The Opioid Crisis
WHAT ARE OPIOIDS?
Opioids are a class of drugs naturally found in the opium poppy plant and that work in the brain to produce a variety of effects, including the relief of pain with many of these drugs. Opioids can be prescription medications often referred to as painkillers, or they can be so-called street drugs.
Examples of Opioids:
Morphine and Codeine (naturally occurring opioids)
Oxycodone, hydrocodone, etc. (manufactured opioids)
Fentanyl (manufactured opioids, synthetic pain reliever used to treat severe pain)
Heroin (illicit opioids-"street drugs")
HOW DO OPIOIDS WORK?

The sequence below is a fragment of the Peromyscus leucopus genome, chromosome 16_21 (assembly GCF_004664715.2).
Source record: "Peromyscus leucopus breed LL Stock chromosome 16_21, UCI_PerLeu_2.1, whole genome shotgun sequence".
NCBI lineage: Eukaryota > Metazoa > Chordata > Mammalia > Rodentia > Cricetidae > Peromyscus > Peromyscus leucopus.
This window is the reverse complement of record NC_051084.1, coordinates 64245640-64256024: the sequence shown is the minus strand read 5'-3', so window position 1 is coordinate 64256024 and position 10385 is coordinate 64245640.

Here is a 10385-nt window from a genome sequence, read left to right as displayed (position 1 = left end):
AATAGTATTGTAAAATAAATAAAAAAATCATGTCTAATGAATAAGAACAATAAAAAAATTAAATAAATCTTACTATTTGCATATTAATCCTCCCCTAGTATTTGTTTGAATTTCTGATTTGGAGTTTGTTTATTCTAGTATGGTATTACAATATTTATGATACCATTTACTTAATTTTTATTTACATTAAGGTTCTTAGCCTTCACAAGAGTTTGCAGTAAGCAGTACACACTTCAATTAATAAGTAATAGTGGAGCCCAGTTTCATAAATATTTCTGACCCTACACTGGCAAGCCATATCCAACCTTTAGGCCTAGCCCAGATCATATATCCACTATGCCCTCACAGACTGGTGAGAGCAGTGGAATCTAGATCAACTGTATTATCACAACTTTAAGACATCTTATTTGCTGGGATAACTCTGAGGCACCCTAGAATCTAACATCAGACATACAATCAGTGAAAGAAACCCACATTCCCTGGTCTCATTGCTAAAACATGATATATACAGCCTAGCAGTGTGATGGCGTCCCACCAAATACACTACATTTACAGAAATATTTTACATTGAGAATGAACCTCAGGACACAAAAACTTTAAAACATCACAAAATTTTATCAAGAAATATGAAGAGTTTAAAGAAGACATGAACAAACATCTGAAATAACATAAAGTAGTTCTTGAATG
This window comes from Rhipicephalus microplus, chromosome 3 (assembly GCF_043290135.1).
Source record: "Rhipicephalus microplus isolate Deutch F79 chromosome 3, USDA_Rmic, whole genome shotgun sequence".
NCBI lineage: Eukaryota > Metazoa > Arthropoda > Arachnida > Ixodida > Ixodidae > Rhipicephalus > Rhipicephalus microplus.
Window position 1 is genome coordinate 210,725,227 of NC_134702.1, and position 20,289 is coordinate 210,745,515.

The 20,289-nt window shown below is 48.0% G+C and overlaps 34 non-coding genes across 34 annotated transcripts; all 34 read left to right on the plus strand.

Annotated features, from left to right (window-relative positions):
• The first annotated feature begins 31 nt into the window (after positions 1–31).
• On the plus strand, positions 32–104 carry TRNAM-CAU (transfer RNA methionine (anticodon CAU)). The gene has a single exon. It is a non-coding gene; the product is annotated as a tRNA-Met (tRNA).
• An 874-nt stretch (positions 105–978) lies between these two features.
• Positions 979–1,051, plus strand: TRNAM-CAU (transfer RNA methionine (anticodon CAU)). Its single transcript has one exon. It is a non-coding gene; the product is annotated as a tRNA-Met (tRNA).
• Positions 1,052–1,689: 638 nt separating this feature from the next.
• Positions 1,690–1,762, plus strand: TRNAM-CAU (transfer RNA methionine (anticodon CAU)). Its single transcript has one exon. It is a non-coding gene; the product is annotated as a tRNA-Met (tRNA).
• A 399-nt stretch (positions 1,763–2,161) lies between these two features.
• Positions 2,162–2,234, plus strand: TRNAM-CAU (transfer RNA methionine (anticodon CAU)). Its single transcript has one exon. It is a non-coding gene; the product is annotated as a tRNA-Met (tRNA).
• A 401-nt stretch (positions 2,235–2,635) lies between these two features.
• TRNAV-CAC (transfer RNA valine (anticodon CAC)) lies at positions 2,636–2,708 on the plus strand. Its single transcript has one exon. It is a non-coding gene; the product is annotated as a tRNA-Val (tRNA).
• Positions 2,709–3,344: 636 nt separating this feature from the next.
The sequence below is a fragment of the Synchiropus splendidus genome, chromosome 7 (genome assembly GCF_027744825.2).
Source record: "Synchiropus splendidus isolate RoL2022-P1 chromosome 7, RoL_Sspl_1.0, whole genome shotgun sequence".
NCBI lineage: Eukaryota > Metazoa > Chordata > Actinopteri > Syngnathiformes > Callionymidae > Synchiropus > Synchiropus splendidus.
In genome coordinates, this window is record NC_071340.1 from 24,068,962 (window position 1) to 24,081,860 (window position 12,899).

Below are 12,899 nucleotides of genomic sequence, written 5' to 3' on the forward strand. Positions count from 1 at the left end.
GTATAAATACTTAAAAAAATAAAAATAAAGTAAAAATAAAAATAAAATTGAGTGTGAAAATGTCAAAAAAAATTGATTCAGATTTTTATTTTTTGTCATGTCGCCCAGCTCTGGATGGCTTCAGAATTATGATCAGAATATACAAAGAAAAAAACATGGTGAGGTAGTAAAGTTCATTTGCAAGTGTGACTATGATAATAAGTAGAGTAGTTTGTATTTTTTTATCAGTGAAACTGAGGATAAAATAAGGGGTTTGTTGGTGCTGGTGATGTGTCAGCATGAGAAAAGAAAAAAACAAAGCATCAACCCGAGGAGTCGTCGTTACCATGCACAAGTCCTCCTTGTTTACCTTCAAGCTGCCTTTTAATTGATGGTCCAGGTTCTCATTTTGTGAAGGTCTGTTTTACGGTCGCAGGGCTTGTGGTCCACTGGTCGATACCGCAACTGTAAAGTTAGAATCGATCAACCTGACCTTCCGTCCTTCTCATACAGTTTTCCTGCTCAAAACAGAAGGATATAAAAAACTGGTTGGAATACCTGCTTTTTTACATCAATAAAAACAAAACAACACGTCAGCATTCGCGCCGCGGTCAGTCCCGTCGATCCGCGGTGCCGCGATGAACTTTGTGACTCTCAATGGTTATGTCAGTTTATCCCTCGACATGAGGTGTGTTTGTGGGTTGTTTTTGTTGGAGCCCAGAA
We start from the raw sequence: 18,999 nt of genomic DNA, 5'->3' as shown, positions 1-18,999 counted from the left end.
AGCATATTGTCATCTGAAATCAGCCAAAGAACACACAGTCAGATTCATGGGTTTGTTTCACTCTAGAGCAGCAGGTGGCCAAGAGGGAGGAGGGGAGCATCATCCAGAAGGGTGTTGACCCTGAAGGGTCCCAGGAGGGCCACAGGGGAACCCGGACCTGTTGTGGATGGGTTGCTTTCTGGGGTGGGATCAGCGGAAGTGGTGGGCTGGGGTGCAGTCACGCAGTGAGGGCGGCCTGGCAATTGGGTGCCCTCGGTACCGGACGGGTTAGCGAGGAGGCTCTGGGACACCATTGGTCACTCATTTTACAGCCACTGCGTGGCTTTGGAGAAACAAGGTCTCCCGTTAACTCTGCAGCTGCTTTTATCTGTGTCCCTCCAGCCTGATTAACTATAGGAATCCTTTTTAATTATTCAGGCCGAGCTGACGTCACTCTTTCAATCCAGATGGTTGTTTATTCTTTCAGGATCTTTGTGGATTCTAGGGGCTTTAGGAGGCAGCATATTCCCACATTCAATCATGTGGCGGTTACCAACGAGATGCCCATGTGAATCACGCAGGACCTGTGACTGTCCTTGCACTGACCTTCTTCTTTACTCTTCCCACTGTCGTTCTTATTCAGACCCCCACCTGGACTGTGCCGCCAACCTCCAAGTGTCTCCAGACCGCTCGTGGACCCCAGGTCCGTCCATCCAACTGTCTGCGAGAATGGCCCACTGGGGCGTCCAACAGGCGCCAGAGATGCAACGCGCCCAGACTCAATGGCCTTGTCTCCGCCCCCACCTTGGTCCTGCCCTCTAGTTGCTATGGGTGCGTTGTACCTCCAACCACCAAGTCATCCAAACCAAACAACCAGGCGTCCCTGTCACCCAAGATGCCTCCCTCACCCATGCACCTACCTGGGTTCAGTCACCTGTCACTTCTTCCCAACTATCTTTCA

Upon intake, opioids interact with the opioid receptors in the brain to induce various physiological responses including pain relief. Opioids can also simulate the reward pathway in the brain causing a feeling of happiness or euphoria, thus making opioids addictive to some people. Over time, people who use opioids develop a physical dependence on the drug meaning people will experience withdrawal symptoms if they stop taking opioids. At this point, people continue to take opioids to put an end to their withdrawal symptoms.
Real Life Stories:
How to recognize an overdose:
If you suspect someone is experiencing an opioid overdose immediately consider the following actions to save their life:
Signs of an overdose:
Unresponsiveness or unconsciousness
Small, constricted "pinpoint pupils"
Slowed or stopped breathing
Pale, blue, or cold skin
"To Beat The Opioid Crisis,
We Must Change The Rules Of The Game"